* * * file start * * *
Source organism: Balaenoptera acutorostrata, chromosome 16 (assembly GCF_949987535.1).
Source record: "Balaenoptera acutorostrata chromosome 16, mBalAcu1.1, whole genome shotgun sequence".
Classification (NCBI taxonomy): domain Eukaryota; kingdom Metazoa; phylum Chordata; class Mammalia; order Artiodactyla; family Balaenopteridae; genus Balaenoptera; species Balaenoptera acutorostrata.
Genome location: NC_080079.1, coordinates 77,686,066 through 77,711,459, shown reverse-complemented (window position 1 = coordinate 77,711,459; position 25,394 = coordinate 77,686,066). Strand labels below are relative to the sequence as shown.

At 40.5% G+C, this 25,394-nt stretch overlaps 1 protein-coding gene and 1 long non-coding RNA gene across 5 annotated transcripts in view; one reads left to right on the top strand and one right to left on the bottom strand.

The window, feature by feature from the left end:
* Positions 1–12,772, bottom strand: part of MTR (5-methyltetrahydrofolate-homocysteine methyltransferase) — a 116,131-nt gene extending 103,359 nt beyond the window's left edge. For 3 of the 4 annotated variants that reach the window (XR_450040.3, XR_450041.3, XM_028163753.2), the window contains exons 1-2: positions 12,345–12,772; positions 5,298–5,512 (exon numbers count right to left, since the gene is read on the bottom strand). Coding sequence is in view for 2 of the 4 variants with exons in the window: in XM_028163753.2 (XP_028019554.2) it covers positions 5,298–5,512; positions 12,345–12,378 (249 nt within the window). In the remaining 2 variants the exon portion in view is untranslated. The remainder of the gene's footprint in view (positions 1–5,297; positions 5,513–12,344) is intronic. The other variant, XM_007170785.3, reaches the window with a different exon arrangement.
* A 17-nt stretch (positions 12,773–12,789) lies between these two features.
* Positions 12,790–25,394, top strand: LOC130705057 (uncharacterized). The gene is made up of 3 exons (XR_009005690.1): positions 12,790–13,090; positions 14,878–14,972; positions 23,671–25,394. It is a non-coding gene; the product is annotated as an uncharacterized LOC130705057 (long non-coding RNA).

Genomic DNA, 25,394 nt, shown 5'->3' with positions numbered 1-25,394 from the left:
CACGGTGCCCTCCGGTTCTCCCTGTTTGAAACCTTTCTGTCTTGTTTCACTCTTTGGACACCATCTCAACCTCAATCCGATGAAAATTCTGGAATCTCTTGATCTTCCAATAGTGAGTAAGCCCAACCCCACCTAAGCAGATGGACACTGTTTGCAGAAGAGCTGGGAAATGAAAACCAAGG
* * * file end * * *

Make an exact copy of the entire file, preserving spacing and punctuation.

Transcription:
Source organism: Balaenoptera acutorostrata, chromosome 16 (assembly GCF_949987535.1).
Source record: "Balaenoptera acutorostrata chromosome 16, mBalAcu1.1, whole genome shotgun sequence".
Classification (NCBI taxonomy): domain Eukaryota; kingdom Metazoa; phylum Chordata; class Mammalia; order Artiodactyla; family Balaenopteridae; genus Balaenoptera; species Balaenoptera acutorostrata.
Genome location: NC_080079.1, coordinates 77,686,066 through 77,711,459, shown reverse-complemented (window position 1 = coordinate 77,711,459; position 25,394 = coordinate 77,686,066). Strand labels below are relative to the sequence as shown.

At 40.5% G+C, this 25,394-nt stretch overlaps 1 protein-coding gene and 1 long non-coding RNA gene across 5 annotated transcripts in view; one reads left to right on the top strand and one right to left on the bottom strand.

The window, feature by feature from the left end:
* Positions 1–12,772, bottom strand: part of MTR (5-methyltetrahydrofolate-homocysteine methyltransferase) — a 116,131-nt gene extending 103,359 nt beyond the window's left edge. For 3 of the 4 annotated variants that reach the window (XR_450040.3, XR_450041.3, XM_028163753.2), the window contains exons 1-2: positions 12,345–12,772; positions 5,298–5,512 (exon numbers count right to left, since the gene is read on the bottom strand). Coding sequence is in view for 2 of the 4 variants with exons in the window: in XM_028163753.2 (XP_028019554.2) it covers positions 5,298–5,512; positions 12,345–12,378 (249 nt within the window). In the remaining 2 variants the exon portion in view is untranslated. The remainder of the gene's footprint in view (positions 1–5,297; positions 5,513–12,344) is intronic. The other variant, XM_007170785.3, reaches the window with a different exon arrangement.
* A 17-nt stretch (positions 12,773–12,789) lies between these two features.
* Positions 12,790–25,394, top strand: LOC130705057 (uncharacterized). The gene is made up of 3 exons (XR_009005690.1): positions 12,790–13,090; positions 14,878–14,972; positions 23,671–25,394. It is a non-coding gene; the product is annotated as an uncharacterized LOC130705057 (long non-coding RNA).

Genomic DNA, 25,394 nt, shown 5'->3' with positions numbered 1-25,394 from the left:
CACGGTGCCCTCCGGTTCTCCCTGTTTGAAACCTTTCTGTCTTGTTTCACTCTTTGGACACCATCTCAACCTCAATCCGATGAAAATTCTGGAATCTCTTGATCTTCCAATAGTGAGTAAGCCCAACCCCACCTAAGCAGATGGACACTGTTTGCAGAAGAGCTGGGAAATGAAAACCAAGG